Male (3 specimens; measurements of holotype in parentheses. Measurements of an additional juvenile specimen [spicules weakly sclerotized, ventral sucker indistinct] in brackets): Length of body 4.77–7.49 (7.49) [3.15] mm, maximum width 177–245 (231) [150]; width at level of oesophastome 109–122 (122) [82], at middle of oesophagus 122–177 (177) [109]. Length of entire oesophagus 517–680 (680) [503], representing 9–13% (9%) [16%] of whole body length; length of oesophastome 177–204 (204) [150], its width 95–109 (109) [82]; minimum width of oesophagus 41–54 (54) [41]; maximum width of posterior part of oesophagus 82–95 (95) [68] (Figs. 4A, 4B). Distance of nerve ring from anterior extremity 231–272 (272) [218], representing 39–45% (40%) [43%] of oesophagus length. Deirids and excretory pore 530–721 (721) [530] and 707–952 (952) [666], respectively, from anterior end of body (Figs. 4A, 4B, 5H). Posterior end of body curved ventrally. Ventral sucker present (Figs. 4G, 5E). Cloacal region not elevated. Small median, oval cuticular elevation without papillae on its surface, present anterior to cloacal opening (Figs. 4E, 4G, 4H, 5D5G, 6A, 6B). Spicules alate, equal, 653–775 (775) [490] long, representing 10–14% (10%) [16%] of body length (Figs. 4G, 5E); distal tips of spicules sharply pointed (Fig. 4F). Gubernaculum 63–69 (69) [60] long, rod-like in lateral view and Y-shaped in ventral view (Figs. 4E, 4G). Caudal papillae 10 pairs: 5 pairs of subventral preanal papillae, 2 pairs of adanal papillae (1 subventral and 1 lateral) and 3 pairs of postanal papillae (2 subventral and 1 dorsolateral); first subventral pair of postanals somewhat posterior to level of cloacal aperture, second and third subventral pairs of postanals somewhat anterior to tail tip; papillae of dorsolateral postanal pair slightly anterior to level of last pair of subventrals (Figs. 4E, 4G, 4H, 5D5F, 6A, 6B). Pair of small lateral phasmids slightly anterior to level of second subventral pair of postanal papillae (Figs. 4E, 4G, 4H, 5D, 6A). Length of tail 156–204 (204) [136] (Figs. 4E, 4G, 4H, 5D, 5E, 6A).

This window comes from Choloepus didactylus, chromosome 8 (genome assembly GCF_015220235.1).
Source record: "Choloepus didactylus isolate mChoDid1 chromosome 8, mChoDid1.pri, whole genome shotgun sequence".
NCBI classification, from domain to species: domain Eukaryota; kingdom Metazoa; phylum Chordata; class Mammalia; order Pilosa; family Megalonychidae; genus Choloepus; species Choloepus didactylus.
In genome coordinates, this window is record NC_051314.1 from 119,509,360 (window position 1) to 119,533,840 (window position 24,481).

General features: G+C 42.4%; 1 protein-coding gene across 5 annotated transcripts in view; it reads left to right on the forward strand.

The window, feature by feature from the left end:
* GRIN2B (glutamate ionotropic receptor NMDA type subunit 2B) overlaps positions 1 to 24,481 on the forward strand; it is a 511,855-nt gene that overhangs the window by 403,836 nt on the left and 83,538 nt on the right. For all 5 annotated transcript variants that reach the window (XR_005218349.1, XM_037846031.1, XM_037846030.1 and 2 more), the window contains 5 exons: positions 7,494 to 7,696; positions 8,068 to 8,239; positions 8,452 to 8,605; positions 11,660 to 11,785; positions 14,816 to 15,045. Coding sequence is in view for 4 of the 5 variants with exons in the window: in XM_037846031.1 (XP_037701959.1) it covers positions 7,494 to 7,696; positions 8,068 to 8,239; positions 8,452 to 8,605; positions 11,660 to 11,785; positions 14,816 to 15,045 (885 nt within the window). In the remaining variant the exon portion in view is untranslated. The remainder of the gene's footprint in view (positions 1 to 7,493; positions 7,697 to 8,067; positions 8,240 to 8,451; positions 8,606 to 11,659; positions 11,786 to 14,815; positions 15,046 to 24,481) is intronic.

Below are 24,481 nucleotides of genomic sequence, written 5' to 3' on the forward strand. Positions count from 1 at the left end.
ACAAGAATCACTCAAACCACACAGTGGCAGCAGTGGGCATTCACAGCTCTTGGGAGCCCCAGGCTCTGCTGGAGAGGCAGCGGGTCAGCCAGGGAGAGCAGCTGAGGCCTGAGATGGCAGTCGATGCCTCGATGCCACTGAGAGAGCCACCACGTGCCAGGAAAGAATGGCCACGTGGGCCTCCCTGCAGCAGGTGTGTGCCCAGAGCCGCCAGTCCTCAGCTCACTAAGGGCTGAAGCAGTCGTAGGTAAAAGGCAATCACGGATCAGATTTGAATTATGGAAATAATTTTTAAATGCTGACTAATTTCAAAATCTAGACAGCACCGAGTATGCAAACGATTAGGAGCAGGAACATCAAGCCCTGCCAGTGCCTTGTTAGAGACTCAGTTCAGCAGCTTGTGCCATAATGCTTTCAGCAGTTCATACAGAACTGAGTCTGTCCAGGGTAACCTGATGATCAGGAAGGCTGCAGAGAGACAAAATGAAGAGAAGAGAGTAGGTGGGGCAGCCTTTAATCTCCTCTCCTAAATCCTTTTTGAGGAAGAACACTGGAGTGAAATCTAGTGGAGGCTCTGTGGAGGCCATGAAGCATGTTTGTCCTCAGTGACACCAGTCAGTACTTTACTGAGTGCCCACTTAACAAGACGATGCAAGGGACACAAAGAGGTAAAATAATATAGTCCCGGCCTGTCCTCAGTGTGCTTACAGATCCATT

thumbnail Figure 6